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Greywater- from Laundry to Landscape  RSS feed

 
Susan Monroe
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Most permies lament watching the greywater from their bathtubs and showers, sinks and washing machines drain uselessly down the drain.  That's a LOT of wasted water that could be reused.

I was recently reading Art Ludwig's book Branched Drain Greywater Systems, which gives detailed information on do-it-yourself changes to your plumbing so you can run your greywater to your garden or landscaping. 

Art Ludwig is the King of Greywater, just in case you're not familiar with his name.

Looking at his website at http://oasisdesign.net
, I see that the info in that book has been included in his The NEW Create an Oasis with Greywater book.

Then I saw an article on his site titled "Laundry to Landscape Grey Water System" http://oasisdesign.net/greywater/laundry/index.php  which shows and tells you how to create a diversion from your washer drain hose to the outdoors.  The article has descriptive text and some good drawings.  It looks quite simple and cheap, and is suitable for existing homes and even rented properties.  It tells what you should do and not do to get the best use out of the system and not cause problems.

Ludwig's site also offers books and downloads on ecological design, rainwater harvesting and water storage, edible landscaping and bicycles.

If you don't have too much money to invest in books, some of these should be on that short list.

Sue
 
paul wheaton
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The whole site is excellent.  I wish they still offered classes on all this stuff.

 
Leah Sattler
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excellent! now we need to get counties and states to allow them! I was pretty ticked off when looking into renovating our septic system at the old house. I figured the old one could probably hold up just fine for black water use only and I could simply install a grey water system  and pump it to water the garden , but I was told it was illegal! I can't believe that the county wouldn't back up a most simple water conservation method!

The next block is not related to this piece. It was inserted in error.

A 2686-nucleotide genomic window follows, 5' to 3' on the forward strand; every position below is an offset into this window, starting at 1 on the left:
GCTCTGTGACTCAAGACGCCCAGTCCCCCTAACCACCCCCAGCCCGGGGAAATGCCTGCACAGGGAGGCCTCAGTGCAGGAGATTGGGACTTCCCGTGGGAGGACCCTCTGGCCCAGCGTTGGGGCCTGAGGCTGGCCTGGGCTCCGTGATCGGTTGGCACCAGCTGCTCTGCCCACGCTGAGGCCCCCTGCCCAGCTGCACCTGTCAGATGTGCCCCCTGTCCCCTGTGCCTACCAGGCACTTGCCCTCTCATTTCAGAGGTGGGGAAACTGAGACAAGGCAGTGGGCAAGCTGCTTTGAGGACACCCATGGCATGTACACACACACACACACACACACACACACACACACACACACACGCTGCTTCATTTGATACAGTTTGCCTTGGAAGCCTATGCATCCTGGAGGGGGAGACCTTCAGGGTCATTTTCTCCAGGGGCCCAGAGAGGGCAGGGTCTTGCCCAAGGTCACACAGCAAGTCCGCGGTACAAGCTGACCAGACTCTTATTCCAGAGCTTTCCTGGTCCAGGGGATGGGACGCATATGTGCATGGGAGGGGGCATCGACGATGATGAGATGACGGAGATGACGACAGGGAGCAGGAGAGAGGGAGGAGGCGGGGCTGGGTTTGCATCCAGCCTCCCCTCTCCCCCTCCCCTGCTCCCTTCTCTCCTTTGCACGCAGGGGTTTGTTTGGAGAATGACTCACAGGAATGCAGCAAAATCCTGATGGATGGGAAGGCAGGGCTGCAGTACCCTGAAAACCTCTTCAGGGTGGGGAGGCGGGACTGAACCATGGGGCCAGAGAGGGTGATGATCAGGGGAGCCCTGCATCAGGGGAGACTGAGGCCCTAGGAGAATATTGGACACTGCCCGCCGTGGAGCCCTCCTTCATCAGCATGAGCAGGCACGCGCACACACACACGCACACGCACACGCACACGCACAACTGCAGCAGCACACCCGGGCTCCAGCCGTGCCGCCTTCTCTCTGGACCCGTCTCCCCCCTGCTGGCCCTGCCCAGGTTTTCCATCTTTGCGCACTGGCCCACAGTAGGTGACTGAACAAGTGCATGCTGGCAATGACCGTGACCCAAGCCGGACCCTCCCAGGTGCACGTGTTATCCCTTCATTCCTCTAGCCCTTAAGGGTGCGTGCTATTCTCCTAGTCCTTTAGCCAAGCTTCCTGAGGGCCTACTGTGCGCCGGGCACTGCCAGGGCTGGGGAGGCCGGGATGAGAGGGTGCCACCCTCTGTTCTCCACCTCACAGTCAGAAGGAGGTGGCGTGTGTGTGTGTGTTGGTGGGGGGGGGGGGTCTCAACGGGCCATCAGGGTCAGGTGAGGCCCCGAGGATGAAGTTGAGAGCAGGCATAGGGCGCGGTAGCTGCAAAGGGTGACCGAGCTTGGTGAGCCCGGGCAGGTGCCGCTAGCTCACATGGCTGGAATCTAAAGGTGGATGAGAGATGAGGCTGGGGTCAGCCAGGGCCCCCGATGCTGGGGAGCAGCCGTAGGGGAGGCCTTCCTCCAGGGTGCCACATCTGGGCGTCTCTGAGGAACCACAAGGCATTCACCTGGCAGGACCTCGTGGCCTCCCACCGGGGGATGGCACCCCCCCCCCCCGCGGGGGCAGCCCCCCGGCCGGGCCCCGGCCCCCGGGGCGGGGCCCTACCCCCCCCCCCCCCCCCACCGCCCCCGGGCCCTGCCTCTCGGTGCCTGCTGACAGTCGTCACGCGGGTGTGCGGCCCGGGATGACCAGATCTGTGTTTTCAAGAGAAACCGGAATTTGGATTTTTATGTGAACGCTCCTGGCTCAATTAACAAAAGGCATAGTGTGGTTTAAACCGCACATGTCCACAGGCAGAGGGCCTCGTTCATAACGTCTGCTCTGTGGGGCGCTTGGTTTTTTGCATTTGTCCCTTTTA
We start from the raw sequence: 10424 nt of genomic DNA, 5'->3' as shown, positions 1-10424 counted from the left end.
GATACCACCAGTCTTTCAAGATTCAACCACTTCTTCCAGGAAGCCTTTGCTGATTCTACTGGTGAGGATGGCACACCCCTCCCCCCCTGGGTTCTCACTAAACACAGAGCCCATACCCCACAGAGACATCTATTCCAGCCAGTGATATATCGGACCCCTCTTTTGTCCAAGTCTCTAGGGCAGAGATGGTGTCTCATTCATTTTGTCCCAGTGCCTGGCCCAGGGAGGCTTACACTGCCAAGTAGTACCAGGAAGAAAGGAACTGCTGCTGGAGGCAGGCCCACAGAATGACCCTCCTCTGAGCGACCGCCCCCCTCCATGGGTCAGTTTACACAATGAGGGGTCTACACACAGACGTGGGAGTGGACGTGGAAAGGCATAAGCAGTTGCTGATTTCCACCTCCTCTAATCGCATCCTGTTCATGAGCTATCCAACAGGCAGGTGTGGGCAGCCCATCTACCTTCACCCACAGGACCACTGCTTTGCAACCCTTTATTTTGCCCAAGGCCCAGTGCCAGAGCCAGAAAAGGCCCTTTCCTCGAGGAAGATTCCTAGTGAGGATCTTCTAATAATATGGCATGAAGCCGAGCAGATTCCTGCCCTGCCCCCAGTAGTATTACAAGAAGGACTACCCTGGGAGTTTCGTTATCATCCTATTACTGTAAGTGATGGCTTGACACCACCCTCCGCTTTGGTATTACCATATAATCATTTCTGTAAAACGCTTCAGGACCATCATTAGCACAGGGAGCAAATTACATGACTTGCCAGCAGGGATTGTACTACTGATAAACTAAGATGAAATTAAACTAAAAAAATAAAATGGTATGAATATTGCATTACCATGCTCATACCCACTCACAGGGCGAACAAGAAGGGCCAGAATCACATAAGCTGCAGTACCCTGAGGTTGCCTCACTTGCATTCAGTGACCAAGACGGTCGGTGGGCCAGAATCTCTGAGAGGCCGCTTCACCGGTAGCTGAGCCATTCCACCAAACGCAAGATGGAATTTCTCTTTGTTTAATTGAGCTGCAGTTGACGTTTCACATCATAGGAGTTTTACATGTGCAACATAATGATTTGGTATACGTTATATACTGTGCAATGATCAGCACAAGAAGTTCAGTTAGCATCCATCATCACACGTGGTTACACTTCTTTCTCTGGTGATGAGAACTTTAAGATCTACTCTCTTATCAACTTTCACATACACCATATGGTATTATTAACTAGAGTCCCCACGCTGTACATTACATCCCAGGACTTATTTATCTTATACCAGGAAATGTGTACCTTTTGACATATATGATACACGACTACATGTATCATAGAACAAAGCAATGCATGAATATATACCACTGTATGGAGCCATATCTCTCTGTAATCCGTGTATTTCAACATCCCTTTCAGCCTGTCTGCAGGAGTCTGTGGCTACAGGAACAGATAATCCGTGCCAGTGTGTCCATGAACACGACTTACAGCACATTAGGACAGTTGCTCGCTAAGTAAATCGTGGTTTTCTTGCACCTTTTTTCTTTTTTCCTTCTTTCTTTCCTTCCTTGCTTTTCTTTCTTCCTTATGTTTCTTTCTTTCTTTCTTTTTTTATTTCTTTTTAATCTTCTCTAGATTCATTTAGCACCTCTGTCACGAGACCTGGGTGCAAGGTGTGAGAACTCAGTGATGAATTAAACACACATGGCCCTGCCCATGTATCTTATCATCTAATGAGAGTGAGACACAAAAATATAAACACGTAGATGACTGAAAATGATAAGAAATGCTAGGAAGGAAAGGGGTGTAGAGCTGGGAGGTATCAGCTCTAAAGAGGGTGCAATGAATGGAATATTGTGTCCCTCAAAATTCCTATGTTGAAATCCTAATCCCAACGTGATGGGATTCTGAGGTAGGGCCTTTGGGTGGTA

paul wheaton
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His greywater book is excellent and I think goes into some detail about legality.

 
Susan Monroe
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Yes, the legality thing kind of falls into a gray area.

For instance, California LAWS say you can't do it.  But there are classes in how to do it.

The basic idea is like the law that says you can only have three dogs on your property.  If you have five dogs, they're all well-mannered, you keep them home, they don't bark excessively and you clean up after them regularly so there's no smell, neither the neighbors nor the law really care if you have five dogs.

Greywater seems to be the same.  Do it right, don't trash the existing plumbing so you're producing a problem for the owner (if you're renting) or a future buyer.  Don't cause a health problem by creating a mosquito breeding area.  Don't create something that is smelly and obnoxious.  Don't let any of the water drain onto any neighbor's property.  Be discreet.  Be smart.

And don't blab to everyone you meet (like that anal-retentive city councilman) about what you're doing.  You can talk about it, but be selective -- don't try to change the minds of everyone you meet.

The secret seems to be VALVES.  You place a diverter valve so you have the choice of directing the greywater to a fruit tree basin or to the septic.  You get 45" of rain in winter?  Then you would probably want to send the shower water to the sewer, depending on what type of soil you have.  "Overload" is not a word you want associated with what you're doing.

Use some basic common sense.

Sue
 
Karen Briggs
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Thanks Sue,

I have been thinking today of all the water that I use for laundry and wondering what/if there is someway that I could recycle the greywater from it.

Just peaked at the site. I think I am going to have fun looking around and gaining more knowledge.

 
Izzy Vale
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If you use grey water to water your garden you can't wash diapers, as the waste matter will contaminate your crops. Just thought I'd throw that out there in case anyone stumbles on this thread and also uses cloth diapers, which seems likely on this forum.
 
Rusty Bowman
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Actually, you can legally do a "Laundry to Landscape" greywater system in California....and with no permit. http://greywateraction.org/content/requirements-no-permit-systems-california (take a look around that site. Lots of excellent info.)

These are the easiest and least expensive greywater retrofits there are.

 
Jeremiah wales
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As I read this. I think of when I was a Kid and when my friends mom would dump the soapy washing machine water. We would collect all the worms and go fishing.